Apache Impala – Introduction

Apache Impala allows you to run SQL queries on data stored in major Apache Hadoop file formats with high performance and low latency. Rather than the large batch tasks generally associated with SQL-on-Hadoop technology, the quick query response allows interactive exploration and fine-tuning of analytic queries.

Impala interfaces with the Apache Hive metastore database, allowing both components to share databases and tables. Because of the high level of integration with Hive and compatibility with the HiveQL syntax, you can build tables, run queries, load data, and so on using either Impala or Hive.

Impala has a number of major advantages, including the following:

  • Impala interfaces with the existing CDH ecosystem, allowing data to be saved, shared, and accessed through the CDH ecosystem’s many solutions. This also prevents data silos and reduces the cost of data migration.
  • Impala allows you to access data stored in CDH without having to know Java, which is essential for MapReduce processes. Impala can read data from the HDFS file system directly. Impala also has a SQL front-end for interacting with data stored in the HBase database system or the Amazon Simple Storage System (S3).
  • Impala queries often yield responses in seconds or minutes, compared than the many minutes or hours that Hive queries frequently take.
  • Impala is a pioneer in the usage of the Parquet file format, which is a columnar storage architecture intended for large-scale queries like those found in data warehouses.

It’s made up of various daemon processes that operate on different hosts in the CDH cluster.

  • The Impala Daemon: It aids in data file reads and writes, takes queries sent through the impala-shell command, Hue, JDBC, or ODBC, parallelizes queries and distributes work across the cluster, and sends intermediate query results back to the central coordinator.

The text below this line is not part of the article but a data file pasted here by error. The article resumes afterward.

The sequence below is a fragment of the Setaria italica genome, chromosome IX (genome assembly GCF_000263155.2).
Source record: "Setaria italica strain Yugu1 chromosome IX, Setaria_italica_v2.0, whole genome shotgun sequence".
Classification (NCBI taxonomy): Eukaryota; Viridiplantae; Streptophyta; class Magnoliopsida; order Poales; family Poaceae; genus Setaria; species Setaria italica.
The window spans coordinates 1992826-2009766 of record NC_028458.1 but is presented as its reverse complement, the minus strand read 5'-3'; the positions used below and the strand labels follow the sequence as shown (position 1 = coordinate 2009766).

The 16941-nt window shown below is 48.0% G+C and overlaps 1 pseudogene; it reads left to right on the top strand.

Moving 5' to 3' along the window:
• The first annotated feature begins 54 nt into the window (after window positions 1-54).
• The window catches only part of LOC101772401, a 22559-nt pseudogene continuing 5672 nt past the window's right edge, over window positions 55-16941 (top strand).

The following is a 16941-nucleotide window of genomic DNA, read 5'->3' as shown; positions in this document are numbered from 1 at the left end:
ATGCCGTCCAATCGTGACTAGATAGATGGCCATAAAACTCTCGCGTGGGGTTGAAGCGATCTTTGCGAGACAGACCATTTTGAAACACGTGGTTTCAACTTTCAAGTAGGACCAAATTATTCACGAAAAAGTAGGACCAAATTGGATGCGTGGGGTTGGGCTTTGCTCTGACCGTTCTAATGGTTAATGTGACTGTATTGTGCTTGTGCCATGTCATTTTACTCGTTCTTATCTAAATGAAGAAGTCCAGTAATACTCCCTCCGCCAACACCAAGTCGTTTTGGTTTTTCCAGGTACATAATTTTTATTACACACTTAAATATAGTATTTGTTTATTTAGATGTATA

• The Impala Statestore: It continuously monitors the health of all Impala daemons in a cluster and transmits its observations to each of them. It is physically represented by the statestored daemon process. In a cluster, such a process is only required on one server. If an Impala daemon goes offline due to a hardware failure, a network error, a software issue, or any other reason, the StateStore notifies all other Impala daemons, allowing subsequent queries to avoid making calls to the unavailable Impala daemon.
  • The Impala Catalog Service: The Catalog Service component of Impala distributes metadata changes from Impala SQL statements to all Impala daemons in a cluster. Catalogd is a daemon process that physically represents it. In a cluster, such a process is only required on one server. It makes sense to run the statestored and catalogd services on the same host because the requests are passed through the StateStore daemon.When metadata changes are made using Impala statements, the catalog service eliminates the need for REFRESH and INVALIDATE METADATA statements. You must issue REFRESH or INVALIDATE METADATA on an Impala node before executing a query there when you construct a table, load data, and so on through Hive.

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